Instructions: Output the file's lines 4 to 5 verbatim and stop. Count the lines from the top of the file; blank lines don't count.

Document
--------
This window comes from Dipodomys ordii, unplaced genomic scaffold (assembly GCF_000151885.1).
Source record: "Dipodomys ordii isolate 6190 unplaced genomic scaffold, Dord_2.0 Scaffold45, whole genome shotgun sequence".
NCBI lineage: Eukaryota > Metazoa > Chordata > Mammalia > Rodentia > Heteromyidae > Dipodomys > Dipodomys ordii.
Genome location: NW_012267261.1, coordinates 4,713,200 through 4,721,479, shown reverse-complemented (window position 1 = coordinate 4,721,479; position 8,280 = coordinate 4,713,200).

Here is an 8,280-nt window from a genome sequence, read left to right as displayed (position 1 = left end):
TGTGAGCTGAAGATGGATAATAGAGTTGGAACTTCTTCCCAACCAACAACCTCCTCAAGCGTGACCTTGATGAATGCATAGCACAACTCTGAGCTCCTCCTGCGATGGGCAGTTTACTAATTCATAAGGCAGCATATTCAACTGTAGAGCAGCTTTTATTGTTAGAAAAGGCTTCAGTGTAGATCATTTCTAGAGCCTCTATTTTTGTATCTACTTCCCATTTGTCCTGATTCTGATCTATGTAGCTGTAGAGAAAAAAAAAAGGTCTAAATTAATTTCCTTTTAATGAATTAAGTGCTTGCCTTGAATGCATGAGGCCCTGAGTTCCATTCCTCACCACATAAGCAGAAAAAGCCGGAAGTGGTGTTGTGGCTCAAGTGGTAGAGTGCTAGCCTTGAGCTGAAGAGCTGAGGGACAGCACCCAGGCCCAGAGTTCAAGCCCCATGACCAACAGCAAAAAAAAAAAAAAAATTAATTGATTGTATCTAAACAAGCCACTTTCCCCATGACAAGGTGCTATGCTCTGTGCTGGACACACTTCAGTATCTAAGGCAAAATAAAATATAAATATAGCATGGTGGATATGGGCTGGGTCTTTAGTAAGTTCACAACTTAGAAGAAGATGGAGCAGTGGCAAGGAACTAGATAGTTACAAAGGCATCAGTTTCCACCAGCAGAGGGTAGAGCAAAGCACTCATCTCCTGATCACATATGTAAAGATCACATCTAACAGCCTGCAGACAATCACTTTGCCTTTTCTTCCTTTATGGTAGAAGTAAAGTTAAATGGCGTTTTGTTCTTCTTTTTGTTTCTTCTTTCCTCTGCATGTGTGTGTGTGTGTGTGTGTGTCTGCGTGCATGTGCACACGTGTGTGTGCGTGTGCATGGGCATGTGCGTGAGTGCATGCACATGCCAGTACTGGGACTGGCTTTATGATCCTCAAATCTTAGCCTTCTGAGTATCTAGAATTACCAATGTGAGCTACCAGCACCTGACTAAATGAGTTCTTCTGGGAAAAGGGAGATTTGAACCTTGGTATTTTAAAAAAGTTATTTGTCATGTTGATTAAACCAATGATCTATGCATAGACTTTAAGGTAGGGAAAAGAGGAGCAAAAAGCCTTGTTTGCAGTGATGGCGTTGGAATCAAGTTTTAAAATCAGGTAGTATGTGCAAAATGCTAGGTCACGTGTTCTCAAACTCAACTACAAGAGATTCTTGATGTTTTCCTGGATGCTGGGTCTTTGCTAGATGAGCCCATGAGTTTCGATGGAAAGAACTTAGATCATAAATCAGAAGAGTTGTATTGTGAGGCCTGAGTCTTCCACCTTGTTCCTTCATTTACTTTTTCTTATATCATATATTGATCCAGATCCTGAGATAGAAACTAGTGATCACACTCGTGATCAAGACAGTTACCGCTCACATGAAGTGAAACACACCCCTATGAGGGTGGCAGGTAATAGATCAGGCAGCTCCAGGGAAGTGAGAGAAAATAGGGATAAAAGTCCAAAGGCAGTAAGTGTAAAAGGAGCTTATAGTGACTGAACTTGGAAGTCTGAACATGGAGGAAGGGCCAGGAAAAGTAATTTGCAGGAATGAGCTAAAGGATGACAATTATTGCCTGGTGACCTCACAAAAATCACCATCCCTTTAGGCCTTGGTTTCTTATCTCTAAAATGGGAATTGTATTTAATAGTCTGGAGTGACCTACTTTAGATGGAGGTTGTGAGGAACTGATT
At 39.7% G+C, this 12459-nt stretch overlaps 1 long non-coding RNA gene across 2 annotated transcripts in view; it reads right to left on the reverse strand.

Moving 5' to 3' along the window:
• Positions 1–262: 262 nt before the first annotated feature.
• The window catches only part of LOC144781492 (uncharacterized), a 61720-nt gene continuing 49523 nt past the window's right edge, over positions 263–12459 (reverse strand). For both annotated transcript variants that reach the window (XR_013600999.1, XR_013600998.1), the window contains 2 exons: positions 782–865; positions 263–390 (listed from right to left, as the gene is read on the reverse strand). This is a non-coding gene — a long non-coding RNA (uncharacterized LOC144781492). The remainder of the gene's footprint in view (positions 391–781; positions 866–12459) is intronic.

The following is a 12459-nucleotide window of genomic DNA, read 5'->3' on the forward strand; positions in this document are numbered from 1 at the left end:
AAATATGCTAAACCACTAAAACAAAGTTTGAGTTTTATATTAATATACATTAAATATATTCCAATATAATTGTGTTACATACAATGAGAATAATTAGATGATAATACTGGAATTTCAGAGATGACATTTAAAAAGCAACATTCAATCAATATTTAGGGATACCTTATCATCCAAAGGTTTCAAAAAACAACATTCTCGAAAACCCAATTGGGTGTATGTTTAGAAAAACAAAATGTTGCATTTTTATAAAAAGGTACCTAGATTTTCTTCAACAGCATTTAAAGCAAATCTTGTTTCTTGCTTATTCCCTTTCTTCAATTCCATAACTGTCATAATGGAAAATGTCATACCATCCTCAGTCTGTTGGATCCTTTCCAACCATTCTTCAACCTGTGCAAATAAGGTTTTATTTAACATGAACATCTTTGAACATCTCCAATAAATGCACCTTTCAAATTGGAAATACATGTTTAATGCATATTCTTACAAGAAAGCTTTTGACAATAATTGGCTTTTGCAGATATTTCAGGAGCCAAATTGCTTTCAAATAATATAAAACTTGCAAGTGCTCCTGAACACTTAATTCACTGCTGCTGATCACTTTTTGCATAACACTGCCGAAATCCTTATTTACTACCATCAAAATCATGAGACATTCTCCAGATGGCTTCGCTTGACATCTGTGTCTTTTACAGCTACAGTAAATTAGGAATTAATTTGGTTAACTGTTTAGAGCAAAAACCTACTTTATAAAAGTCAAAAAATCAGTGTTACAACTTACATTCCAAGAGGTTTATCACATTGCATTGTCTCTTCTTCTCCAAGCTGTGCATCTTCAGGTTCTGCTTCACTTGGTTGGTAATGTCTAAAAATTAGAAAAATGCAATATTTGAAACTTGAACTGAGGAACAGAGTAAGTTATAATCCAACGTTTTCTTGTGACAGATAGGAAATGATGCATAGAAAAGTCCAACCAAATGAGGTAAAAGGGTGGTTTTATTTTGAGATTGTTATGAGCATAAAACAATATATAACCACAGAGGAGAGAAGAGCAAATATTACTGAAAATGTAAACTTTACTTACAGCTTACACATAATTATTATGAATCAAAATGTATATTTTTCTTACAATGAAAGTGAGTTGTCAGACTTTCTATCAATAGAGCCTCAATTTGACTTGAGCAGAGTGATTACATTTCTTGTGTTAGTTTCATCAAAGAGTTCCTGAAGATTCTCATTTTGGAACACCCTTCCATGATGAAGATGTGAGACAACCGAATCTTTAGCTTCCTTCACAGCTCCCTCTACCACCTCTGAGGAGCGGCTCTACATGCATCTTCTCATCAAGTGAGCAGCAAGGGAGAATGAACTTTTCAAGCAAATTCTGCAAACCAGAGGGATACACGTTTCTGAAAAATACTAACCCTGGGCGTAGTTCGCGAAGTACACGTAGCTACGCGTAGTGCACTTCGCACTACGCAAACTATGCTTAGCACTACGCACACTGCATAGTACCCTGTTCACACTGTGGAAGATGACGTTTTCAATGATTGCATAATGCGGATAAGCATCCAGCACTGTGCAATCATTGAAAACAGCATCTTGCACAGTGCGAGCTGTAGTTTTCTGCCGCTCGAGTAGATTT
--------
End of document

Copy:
Genome location: NW_012267261.1, coordinates 4,713,200 through 4,721,479, shown reverse-complemented (window position 1 = coordinate 4,721,479; position 8,280 = coordinate 4,713,200).

Here is an 8,280-nt window from a genome sequence, read left to right as displayed (position 1 = left end):